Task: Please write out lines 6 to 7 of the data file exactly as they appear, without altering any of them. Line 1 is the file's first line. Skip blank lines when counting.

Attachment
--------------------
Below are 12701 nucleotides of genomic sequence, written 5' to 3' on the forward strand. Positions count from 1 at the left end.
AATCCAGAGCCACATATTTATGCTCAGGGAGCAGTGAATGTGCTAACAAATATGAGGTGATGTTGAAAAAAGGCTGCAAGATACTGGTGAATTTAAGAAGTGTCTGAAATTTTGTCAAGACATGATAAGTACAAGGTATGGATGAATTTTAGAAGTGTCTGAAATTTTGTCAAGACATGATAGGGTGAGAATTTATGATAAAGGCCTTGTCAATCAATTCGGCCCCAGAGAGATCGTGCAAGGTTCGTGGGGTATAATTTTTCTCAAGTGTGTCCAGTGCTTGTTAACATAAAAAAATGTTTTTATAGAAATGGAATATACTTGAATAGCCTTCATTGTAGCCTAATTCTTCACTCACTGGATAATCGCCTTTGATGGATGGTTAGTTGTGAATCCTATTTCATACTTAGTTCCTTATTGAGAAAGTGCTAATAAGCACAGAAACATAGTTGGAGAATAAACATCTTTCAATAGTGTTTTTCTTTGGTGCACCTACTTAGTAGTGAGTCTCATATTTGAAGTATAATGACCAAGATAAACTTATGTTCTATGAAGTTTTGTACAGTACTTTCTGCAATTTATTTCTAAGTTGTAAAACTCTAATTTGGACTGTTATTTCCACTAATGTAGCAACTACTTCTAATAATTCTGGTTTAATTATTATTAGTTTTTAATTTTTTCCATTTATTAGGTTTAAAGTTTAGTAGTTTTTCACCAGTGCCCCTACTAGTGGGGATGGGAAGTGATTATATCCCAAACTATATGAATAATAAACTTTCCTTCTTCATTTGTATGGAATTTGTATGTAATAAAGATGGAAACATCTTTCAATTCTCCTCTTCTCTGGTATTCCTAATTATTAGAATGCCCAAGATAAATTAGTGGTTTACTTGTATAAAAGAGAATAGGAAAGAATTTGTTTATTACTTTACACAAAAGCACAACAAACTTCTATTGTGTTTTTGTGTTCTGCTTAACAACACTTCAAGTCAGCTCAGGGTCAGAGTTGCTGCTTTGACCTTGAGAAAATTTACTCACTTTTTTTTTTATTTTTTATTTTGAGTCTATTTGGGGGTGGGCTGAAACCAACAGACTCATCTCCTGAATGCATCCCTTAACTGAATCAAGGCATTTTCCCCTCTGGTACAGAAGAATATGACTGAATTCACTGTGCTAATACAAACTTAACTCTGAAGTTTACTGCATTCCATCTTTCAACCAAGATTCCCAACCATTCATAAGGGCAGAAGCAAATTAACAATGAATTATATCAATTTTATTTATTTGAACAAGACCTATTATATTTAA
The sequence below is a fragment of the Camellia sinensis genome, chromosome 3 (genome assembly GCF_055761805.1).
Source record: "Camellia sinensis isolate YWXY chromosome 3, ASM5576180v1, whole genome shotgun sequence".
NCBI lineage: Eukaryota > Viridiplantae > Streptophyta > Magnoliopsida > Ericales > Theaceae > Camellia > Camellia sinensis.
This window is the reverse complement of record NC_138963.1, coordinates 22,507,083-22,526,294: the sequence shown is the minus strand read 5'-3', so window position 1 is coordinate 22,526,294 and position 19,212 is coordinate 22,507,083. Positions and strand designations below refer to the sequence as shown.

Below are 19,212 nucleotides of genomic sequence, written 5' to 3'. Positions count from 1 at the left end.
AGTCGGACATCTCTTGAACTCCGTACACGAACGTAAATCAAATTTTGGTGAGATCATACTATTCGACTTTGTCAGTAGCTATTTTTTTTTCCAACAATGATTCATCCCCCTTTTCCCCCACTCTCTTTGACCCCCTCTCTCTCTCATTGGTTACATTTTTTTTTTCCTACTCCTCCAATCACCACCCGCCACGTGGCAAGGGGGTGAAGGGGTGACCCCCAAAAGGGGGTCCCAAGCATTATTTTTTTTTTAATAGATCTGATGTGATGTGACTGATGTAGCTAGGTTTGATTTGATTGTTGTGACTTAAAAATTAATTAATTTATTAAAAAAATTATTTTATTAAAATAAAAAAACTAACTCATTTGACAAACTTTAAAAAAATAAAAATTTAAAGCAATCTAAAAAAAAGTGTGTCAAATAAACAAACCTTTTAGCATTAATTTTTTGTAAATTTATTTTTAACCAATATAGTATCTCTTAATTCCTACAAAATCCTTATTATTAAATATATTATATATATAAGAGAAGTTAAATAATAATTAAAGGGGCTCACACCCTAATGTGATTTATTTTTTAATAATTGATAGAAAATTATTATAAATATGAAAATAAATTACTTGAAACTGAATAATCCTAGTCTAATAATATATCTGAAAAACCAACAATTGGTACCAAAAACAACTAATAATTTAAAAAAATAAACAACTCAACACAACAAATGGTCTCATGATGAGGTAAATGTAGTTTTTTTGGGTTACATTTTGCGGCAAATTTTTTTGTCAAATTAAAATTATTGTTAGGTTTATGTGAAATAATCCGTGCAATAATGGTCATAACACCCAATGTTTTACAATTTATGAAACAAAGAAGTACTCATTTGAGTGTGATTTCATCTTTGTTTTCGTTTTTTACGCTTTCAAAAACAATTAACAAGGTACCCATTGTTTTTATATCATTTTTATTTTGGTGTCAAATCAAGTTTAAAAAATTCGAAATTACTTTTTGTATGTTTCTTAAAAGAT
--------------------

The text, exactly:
This window is the reverse complement of record NC_138963.1, coordinates 22,507,083-22,526,294: the sequence shown is the minus strand read 5'-3', so window position 1 is coordinate 22,526,294 and position 19,212 is coordinate 22,507,083. Positions and strand designations below refer to the sequence as shown.

Below are 19,212 nucleotides of genomic sequence, written 5' to 3'. Positions count from 1 at the left end.